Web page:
The quantitative estimation of precipitation from orbiting passive microwave imagers has been performed for more than 30 years. The development of retrieval methods consists of establishing physical or statistical relationships between the brightness temperatures (TBs) measured at frequencies between 5 and 200 GHz and precipitation. Until now, these relationships have essentially been established at the “pixel” level, associating the average precipitation rate inside a predefined area (the pixel) to the collocated multispectral radiometric measurement. This approach considers each pixel as an independent realization of a process and ignores the fact that precipitation is a dynamic variable with rich multiscale spatial and temporal organization. Here we propose to look beyond the pixel values of the TBs and show that useful information for precipitation retrieval can be derived from the variations of the observed TBs in a spatial neighborhood around the pixel of interest. We also show that considering neighboring information allows us to better handle the complex observation geometry of conical-scanning microwave imagers, involving frequency-dependent beamwidths, overlapping fields of view, and large Earth incidence angles. Using spatial convolution filters, we compute “nonlocal” radiometric parameters sensitive to spatial patterns and scale-dependent structures of the TB fields, which are the “geometric signatures” of specific precipitation structures such as convective cells. We demonstrate that using nonlocal radiometric parameters to enrich the spectral information associated to each pixel allows for reduced retrieval uncertainty (reduction of 6%–11% of the mean absolute retrieval error) in a simple k-nearest neighbors retrieval scheme.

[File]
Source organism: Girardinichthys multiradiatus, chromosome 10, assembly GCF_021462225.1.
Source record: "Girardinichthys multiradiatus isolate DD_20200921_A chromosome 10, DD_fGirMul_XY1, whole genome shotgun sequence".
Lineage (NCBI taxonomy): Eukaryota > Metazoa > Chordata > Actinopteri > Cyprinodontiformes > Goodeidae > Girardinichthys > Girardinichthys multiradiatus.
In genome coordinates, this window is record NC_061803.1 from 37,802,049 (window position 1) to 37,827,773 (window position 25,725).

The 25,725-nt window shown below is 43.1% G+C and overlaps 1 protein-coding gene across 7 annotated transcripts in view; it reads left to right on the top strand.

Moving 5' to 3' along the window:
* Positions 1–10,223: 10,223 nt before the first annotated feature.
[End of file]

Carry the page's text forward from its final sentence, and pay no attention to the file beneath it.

Open access
Md. Abul Ehsan Bhuiyan, Efthymios I. Nikolopoulos, and Emmanouil N. Anagnostou

Abstract

This study evaluates a machine learning–based precipitation ensemble technique (MLPET) over three mountainous tropical regions. The technique, based on quantile regression forests, integrates global satellite precipitation datasets from CMORPH, PERSIANN, GSMaP (V6), and 3B42 (V7) and an atmospheric reanalysis precipitation product (EI_GPCC) with daily soil moisture, specific humidity, and terrain elevation datasets. The complex terrain study areas include the Peruvian and Colombian Andes in South America and the Blue Nile in East Africa. Evaluation is performed at a daily time scale and 0.25° spatial resolution based on 13 years (2000–12) of reference rainfall data derived from dense in situ rain gauge networks. The technique is evaluated using K-fold, separately in each region, and leave-one-region-out validation experiments. Comparison of MLPET with the individual satellite and reanalysis precipitation datasets used for the blending and the recent Multi-Source Weighted-Ensemble Precipitation (MSWEP) global precipitation product exhibited improved systematic and random error statistics for all regions. In addition, it is shown that observations are encapsulated well within the ensemble envelope generated by the blending technique.

Full access
Yonghe Liu, Jinming Feng, Zongliang Yang, Yonghong Hu, and Jianlin Li

Abstract

Few statistical downscaling applications have provided gridded products that can provide downscaled values for a no-gauge area as is done by dynamical downscaling. In this study, a gridded statistical downscaling scheme is presented to downscale summer precipitation to a dense grid that covers North China. The main innovation of this scheme is interpolating the parameters of single-station models to this dense grid and assigning optimal predictor values according to an interpolated predictand–predictor distance function. This method can produce spatial dependence (spatial autocorrelation) and transmit the spatial heterogeneity of predictor values from the large-scale predictors to the downscaled outputs. Such gridded output at no-gauge stations shows performances comparable to that at the gauged stations. The area mean precipitation of the downscaled results is comparable to other products. The main value of the downscaling scheme is that it can obtain reasonable outputs for no-gauge stations.